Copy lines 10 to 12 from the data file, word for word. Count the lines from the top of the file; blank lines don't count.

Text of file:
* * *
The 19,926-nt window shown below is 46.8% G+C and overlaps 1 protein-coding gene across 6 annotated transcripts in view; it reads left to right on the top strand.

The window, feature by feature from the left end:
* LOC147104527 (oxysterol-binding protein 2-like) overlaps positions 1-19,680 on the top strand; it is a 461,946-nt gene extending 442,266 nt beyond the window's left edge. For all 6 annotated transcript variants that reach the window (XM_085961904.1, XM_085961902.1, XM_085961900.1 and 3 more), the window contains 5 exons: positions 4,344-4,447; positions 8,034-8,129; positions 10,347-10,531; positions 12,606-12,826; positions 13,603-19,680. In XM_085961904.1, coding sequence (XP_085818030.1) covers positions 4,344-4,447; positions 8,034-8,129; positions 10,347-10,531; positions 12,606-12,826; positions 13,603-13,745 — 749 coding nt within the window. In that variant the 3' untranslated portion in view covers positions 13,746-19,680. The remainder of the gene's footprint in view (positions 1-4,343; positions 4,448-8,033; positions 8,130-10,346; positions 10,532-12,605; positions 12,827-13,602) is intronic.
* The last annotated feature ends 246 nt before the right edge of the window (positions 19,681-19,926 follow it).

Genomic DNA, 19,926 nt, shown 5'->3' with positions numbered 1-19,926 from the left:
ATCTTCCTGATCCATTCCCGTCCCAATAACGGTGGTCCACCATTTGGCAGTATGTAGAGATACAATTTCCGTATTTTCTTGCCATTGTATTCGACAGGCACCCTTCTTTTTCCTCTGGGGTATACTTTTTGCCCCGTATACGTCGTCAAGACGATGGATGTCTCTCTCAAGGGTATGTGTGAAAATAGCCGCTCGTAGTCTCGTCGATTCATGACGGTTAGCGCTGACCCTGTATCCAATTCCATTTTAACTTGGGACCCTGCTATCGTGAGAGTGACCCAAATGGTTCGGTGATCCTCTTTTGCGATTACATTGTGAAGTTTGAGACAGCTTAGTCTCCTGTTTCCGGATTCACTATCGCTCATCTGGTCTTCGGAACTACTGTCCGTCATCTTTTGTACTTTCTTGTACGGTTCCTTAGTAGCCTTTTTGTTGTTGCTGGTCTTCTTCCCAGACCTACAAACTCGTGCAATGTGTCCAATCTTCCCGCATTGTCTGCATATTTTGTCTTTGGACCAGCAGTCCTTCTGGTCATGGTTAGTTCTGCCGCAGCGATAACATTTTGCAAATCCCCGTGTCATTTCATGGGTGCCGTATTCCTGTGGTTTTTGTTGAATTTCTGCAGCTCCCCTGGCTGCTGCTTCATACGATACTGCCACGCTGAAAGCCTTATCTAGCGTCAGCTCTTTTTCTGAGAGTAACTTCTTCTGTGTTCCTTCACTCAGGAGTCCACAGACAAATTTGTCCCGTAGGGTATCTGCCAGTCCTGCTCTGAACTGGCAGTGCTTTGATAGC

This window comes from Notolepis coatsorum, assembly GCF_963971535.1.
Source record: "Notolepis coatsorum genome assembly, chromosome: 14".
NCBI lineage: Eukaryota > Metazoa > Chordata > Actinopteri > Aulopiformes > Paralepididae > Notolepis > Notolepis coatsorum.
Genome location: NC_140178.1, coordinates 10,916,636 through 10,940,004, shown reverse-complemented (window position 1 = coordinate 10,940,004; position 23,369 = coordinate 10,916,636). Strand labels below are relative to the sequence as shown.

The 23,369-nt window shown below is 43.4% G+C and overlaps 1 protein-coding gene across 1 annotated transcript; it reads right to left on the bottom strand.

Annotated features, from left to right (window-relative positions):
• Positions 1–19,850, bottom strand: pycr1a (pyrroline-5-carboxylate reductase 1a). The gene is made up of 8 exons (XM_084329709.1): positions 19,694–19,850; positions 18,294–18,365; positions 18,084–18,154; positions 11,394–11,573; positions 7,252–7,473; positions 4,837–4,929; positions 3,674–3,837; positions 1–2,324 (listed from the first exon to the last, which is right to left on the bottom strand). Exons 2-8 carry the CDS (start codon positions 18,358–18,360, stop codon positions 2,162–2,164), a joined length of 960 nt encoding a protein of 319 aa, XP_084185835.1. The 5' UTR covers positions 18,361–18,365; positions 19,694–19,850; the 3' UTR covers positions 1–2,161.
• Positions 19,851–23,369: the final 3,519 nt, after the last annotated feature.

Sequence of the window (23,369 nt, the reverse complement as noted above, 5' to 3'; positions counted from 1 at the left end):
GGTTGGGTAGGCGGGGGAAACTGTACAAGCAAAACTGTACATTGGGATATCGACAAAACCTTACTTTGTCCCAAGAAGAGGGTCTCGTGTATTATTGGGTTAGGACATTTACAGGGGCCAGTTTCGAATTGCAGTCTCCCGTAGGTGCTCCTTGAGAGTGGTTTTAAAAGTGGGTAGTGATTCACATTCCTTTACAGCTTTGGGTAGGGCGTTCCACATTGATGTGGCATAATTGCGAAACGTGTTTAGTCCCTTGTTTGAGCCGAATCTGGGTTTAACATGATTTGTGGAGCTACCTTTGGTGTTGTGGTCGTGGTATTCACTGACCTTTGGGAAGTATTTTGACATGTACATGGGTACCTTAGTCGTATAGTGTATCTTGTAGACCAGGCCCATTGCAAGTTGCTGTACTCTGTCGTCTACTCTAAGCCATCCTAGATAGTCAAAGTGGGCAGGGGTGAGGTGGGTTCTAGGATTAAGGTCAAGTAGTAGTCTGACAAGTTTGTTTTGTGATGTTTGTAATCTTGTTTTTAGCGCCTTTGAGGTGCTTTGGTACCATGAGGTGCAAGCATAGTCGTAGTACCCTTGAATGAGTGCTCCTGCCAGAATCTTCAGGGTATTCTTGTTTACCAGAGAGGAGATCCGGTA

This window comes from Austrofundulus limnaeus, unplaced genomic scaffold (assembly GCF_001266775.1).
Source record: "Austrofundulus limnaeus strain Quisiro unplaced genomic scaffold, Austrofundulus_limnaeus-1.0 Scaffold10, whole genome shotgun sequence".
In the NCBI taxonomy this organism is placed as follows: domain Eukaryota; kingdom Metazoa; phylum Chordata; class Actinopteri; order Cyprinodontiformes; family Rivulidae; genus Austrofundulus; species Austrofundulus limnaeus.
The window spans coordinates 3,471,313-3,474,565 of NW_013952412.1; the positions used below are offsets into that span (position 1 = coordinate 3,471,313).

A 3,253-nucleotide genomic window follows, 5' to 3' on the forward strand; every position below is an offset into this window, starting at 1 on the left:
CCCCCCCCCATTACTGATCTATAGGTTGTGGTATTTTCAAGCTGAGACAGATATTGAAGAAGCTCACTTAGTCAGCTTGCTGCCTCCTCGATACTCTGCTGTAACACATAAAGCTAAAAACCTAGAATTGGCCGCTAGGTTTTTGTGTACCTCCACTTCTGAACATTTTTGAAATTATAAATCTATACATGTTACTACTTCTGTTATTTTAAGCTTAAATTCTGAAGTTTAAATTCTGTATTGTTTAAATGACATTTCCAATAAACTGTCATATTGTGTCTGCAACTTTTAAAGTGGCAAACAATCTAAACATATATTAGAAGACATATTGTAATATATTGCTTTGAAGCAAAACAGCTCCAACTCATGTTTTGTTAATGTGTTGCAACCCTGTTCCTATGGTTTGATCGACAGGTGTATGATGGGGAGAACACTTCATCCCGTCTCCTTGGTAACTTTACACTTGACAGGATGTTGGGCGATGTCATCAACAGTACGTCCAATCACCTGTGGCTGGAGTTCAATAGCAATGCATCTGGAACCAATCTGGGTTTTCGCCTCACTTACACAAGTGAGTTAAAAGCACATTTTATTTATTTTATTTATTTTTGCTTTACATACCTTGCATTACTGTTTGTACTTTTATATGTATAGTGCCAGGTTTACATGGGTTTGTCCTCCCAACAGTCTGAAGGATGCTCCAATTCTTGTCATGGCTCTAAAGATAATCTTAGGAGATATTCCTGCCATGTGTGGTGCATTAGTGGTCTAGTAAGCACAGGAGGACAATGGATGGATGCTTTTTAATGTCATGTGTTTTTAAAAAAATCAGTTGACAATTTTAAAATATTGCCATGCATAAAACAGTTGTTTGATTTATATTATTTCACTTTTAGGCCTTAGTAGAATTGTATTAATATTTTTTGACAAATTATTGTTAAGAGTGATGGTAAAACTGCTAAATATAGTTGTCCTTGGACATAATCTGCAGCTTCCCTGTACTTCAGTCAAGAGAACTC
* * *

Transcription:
Genome location: NC_140178.1, coordinates 10,916,636 through 10,940,004, shown reverse-complemented (window position 1 = coordinate 10,940,004; position 23,369 = coordinate 10,916,636). Strand labels below are relative to the sequence as shown.

The 23,369-nt window shown below is 43.4% G+C and overlaps 1 protein-coding gene across 1 annotated transcript; it reads right to left on the bottom strand.

Annotated features, from left to right (window-relative positions):